Amazon.com Unveils Kindle DX
Ending what might have been the tech world's most poorly kept secret this week, Amazon.com unveiled a new version of its Kindle reading device this morning.
The new version, called the Kindle DX, has a 9.7 inch screen, much larger than the current generation of the wireless book reader, and is priced at $489. The company has generally been mum about sales figures of the smaller Kindle 2 device, which was released last year and costs $360.
Amazon, and, ahem, a few of the companies partners are hoping that the device will appeal to students, who will be able to download textbooks onto the device, and newspaper readers craving a larger screen on which to read articles.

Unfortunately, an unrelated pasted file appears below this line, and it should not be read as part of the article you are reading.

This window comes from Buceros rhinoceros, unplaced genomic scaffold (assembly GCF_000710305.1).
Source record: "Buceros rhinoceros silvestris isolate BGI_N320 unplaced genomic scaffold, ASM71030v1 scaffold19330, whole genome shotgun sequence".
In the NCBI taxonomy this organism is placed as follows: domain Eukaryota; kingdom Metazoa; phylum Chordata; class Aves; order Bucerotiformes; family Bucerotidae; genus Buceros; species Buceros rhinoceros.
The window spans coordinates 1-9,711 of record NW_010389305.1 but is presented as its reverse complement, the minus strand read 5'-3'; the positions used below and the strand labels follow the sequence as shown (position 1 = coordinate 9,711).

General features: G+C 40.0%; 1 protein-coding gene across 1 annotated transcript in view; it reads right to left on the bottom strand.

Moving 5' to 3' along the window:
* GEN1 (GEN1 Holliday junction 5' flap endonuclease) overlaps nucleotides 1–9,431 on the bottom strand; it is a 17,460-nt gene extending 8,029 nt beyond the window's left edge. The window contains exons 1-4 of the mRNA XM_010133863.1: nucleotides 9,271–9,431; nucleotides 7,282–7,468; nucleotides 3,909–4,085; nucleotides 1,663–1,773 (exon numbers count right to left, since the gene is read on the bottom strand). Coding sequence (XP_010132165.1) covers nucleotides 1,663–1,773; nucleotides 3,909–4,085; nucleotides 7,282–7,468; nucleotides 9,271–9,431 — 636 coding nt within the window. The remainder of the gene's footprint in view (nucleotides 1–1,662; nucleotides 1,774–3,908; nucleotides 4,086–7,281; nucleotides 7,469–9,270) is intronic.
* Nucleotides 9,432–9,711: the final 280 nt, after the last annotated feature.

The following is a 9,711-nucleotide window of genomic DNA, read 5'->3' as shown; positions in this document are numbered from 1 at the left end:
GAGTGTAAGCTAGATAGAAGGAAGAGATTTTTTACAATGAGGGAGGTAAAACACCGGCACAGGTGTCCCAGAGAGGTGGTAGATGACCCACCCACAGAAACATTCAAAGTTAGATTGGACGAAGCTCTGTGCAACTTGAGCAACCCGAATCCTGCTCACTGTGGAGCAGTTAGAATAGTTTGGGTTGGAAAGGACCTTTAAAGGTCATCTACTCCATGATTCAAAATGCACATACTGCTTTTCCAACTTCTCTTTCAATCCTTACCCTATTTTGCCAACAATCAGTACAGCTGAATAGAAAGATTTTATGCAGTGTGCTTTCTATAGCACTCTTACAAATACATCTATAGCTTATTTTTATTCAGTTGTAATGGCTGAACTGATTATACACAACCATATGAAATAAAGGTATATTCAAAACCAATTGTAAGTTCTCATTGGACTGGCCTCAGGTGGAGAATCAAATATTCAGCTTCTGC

Amazon is debuting the device with three newspaper partners: The New York Times, The Boston Globe and The Washington Post. Each newspaper will offer the device at a discount to readers who live in areas where home-delivery is not available, in exchange for long-term subscription commitments.
Five universities will be trying out the device on their campuses: Arizona State, Case Western Reserve, Pace university, Princeton and the University of Virginia.
At a press conference in New York City held at Pace this morning, chief executive Jeff Bezos said that book sales for the Kindle device account for 35 percent of sales, for the 275,000 titles available for the device.
The press conference isn't even over, but I'm seeing a bit of a trend in the early rounds of headlines announcing the news. Tech site CNET has "Is Kindle A Newspaper Savior? Not Quite." PC World, on the other hand, is going with "Why Kindle DX Won't Save Newspapers."
Any kindle fans out there want to weigh in with their opinions of the new device?
May 6, 2009; 11:28 AM ET
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